ME: You mentioned a “standardized operational stack,” can you please elaborate on this some more?

Whitham: Having duplicate software solutions from multiple vendors can be very costly to maintain and manage in several ways. First, licensing can be costly, particularly without any real leverage for discounting. Second, the costs of training, maintenance, and administration of multiple solutions can be very significant. Third, many of these disparate solutions are not integrated and drive up costs and, more importantly, complexity across your infrastructure through years of extensive manual integration or limited automation.

Vendor consolidation and software rationalization into a standardized operational stack is a way to lower costs, as long as risk is identified and mitigated, and important management functionality is not lost. Many customers are choosing CA Technologies as their primary software vendor because of our expansive portfolio, integrated solutions and experience in the enterprise market, and because of the migration tools and management functionality we put in place to help mitigate risk and provide equal or greater functionality.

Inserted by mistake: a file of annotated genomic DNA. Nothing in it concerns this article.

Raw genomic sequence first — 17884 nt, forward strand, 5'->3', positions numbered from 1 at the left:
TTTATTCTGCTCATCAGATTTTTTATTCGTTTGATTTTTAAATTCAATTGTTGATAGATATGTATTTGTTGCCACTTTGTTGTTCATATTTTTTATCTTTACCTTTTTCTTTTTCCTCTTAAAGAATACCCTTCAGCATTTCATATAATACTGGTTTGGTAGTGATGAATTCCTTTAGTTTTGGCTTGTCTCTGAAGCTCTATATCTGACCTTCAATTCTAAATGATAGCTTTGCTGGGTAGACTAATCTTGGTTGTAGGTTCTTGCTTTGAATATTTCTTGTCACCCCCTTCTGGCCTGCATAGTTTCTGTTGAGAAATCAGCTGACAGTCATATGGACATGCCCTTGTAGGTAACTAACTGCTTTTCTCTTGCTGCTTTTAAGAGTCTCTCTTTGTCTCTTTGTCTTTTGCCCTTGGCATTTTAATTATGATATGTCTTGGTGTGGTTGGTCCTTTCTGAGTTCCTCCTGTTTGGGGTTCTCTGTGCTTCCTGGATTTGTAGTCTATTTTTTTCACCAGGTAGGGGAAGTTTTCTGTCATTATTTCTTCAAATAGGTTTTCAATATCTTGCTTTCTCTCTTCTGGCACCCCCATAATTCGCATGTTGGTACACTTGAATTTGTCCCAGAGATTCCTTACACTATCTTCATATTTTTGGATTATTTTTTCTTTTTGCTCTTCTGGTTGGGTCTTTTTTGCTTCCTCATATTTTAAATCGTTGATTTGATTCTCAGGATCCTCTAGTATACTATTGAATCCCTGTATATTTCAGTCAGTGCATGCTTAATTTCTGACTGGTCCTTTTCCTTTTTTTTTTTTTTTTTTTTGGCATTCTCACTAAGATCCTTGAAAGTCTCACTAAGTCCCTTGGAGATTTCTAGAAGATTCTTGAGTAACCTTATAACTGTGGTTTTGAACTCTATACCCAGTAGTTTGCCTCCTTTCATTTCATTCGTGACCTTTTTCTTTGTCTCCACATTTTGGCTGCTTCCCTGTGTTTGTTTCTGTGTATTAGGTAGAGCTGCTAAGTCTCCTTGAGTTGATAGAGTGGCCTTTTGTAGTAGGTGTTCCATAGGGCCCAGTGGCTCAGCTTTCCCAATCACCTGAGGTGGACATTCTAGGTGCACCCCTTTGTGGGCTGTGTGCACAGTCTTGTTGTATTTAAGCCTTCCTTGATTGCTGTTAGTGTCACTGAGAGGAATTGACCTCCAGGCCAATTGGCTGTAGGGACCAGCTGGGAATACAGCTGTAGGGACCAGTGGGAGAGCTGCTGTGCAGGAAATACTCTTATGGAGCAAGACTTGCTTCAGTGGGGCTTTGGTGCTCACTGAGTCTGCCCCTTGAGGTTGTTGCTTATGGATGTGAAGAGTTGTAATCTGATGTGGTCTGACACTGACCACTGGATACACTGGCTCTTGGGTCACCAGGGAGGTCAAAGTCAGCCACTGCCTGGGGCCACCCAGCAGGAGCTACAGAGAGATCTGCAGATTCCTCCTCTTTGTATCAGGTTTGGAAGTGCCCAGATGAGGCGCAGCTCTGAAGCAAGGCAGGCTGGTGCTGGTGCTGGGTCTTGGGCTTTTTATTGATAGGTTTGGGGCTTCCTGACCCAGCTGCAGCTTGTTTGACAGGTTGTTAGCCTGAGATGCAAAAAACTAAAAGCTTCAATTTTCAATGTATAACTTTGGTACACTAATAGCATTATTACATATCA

ME: Vendor consolidation and software rationalization can be risky. How does CA mitigate these without putting its customers’ businesses at risk?

Whitham: We offer customers our Mainframe Software Rationalization Program which provides a comprehensive nine-step methodology to analyze the customer’s current portfolio, identify potential business and technical risks, migrate from multiple ISV solutions to CA solutions, and guarantee project migration success.

We feature a proven methodology, an experienced staff, and a suite of mainframe software analysis and migration tools:  

Discovery & Analysis Tools: Our discovery and analysis tools provide transparency into our customers’ environments and help identify product usage, determine how widely deployed the products are, and what features and functions are being used.

Once we have the results from the analysis tools, we can use this data to provide an objective approach as opposed to a subjective approach to assess the level of difficulty and risk. In fact, in some cases we will come back to the customer and recommend that they don’t migrate based on level of risk.

Migration Tools: We offer a suite of migration tools that provide an automated, repeatable process for migrating existing mainframe software products to CA Technologies’ solutions. By using software instead of manual efforts, the risk of keying errors is reduced and the time to value can be accelerated.

Audit Tools: At the end of the project, our software auditing tools give us visibility into the current status of our customers’ environments. We use the results of the auditing software jobs to confirm that the migration work is complete.

ME: Where can customers go to learn more about CA Technologies’ programs?

Whitham: They can visit our Website at www.ca.com/msrp and they can find additional information about CA Technologies’ programs and products at www.ca.com/mainframe…